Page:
A 93-year-old man arrested in September on suspicion of serving as a guard at Auschwitz, the Nazi's deadliest concentration camp during the Holocaust, will be tried in 2015, a German court stated Monday.
The accused, Oskar Groening, is set to be tried on the charge of accessory to the murders of over 300,000 people at a court in the northern German city of Lueneburg,
Groening has acknowledged that he witnessed atrocities in his role as a death camp guard, but claims he didn't actively commit any of the atrocities himself.
Hanover prosecutors said in the indictment that Groening is suspected of having worked as an SS guard at Auschwitz, located in occupied Poland, between September 1942 and October 1944.
Besides his guard duties, he is believed to have been in charge of counting and managing the money seized from those people deported to Auschwitz. He then would then pass the money of murdered prisoners to his SS superiors in Berlin.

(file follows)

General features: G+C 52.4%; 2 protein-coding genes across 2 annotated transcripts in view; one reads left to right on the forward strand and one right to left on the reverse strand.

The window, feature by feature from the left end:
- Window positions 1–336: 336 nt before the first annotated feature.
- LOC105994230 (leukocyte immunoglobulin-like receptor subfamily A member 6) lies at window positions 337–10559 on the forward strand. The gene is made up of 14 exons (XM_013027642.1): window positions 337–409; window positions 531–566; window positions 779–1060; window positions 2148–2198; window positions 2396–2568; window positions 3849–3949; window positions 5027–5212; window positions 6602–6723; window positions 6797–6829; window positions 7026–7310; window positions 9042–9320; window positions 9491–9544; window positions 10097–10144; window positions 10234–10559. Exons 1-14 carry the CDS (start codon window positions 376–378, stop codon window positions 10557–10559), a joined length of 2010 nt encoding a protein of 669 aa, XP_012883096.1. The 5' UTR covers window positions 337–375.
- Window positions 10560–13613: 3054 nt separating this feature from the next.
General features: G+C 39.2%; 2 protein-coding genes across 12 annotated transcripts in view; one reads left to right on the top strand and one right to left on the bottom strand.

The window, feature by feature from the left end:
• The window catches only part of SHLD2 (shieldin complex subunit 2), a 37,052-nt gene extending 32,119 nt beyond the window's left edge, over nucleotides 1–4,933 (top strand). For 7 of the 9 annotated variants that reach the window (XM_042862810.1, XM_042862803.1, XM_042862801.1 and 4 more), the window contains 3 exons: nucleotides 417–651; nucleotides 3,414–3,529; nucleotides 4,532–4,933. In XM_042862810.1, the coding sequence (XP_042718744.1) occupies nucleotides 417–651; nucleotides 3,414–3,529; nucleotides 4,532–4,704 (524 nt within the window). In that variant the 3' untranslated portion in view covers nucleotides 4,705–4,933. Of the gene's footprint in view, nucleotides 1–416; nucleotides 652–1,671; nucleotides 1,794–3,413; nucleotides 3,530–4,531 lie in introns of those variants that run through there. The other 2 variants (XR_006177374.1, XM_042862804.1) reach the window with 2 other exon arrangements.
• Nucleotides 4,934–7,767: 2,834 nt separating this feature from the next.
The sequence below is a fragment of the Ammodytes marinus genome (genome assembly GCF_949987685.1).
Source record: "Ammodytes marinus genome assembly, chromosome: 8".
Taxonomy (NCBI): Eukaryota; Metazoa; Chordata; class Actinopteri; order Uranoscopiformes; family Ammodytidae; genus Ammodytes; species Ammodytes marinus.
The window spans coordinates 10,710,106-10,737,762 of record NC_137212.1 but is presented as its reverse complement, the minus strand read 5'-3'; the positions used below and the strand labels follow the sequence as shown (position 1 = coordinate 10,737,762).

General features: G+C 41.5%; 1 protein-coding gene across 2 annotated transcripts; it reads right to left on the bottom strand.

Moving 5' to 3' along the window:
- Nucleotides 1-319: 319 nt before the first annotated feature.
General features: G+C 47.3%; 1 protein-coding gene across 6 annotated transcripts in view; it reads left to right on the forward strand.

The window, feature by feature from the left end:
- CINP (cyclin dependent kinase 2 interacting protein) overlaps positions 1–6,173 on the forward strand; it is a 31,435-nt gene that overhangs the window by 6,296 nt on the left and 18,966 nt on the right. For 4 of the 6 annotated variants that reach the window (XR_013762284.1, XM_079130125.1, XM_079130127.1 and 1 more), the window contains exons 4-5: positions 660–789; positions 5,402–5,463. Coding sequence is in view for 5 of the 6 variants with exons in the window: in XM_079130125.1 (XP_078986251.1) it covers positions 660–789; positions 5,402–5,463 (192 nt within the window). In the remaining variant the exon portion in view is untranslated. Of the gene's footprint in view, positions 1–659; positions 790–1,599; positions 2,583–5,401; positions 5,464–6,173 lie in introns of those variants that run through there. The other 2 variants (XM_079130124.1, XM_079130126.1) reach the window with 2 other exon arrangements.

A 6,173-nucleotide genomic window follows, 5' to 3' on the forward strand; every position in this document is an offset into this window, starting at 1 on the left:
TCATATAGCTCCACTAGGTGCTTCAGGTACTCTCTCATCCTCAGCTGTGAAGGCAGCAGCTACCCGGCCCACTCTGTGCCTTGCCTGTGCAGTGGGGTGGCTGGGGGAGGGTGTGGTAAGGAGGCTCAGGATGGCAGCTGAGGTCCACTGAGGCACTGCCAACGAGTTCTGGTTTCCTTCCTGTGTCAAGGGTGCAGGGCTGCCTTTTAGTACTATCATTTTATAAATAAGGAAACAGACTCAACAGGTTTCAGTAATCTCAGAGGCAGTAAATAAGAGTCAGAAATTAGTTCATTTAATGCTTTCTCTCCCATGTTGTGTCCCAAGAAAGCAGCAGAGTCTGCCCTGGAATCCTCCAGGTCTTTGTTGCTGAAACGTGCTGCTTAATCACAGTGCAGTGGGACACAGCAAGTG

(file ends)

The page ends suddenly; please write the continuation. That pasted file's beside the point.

In this way, Groening "helped the Nazi regime benefit economically, and supported the systematic killings."
The prosecutors in Hanover added that Groening helped remove the luggage of victims so that it was not seen by new arrivals, noting "the traces of the mass killing of concentration camp prisoners were thereby supposed to be covered for subsequent inmates."
The specific charges against Groening relate to a two-month period between May and July 1944.
An estimated 137 trains arrived at the concentration camp carrying 425,000 people, mostly Hungarian Jews, during that time period. At least 300,000 of those deportees were murdered immediately upon arrival.
"The accused knew that, as part of the selection process, those not chosen for work and told they were going to the showers were really going to the gas chambers where they would be put to death in an agonizing manner," the court said in a September statement of the case.
Sixteen survivors or relatives of survivors have come forward against the former guard, the Lueneburg court said. Eight of them have been approved to testify.
Six million Jews as well as Roma, homosexuals, disabled person, and political opponents to the Nazis were systematically exterminated during the Holocaust. Roughly one million were murdered in Auschwitz.
Nearly 70 years later, most of the perpetrators have either died or are considered unfit for trial.
As time runs out to bring surviving war criminals to justice, Nazi-hunting groups like the Simon Wiesenthal Center are pushing for the thousands of people who staffed the death camps or helped transport Jewish victims across Europe be pursued and prosecuted before it is too late.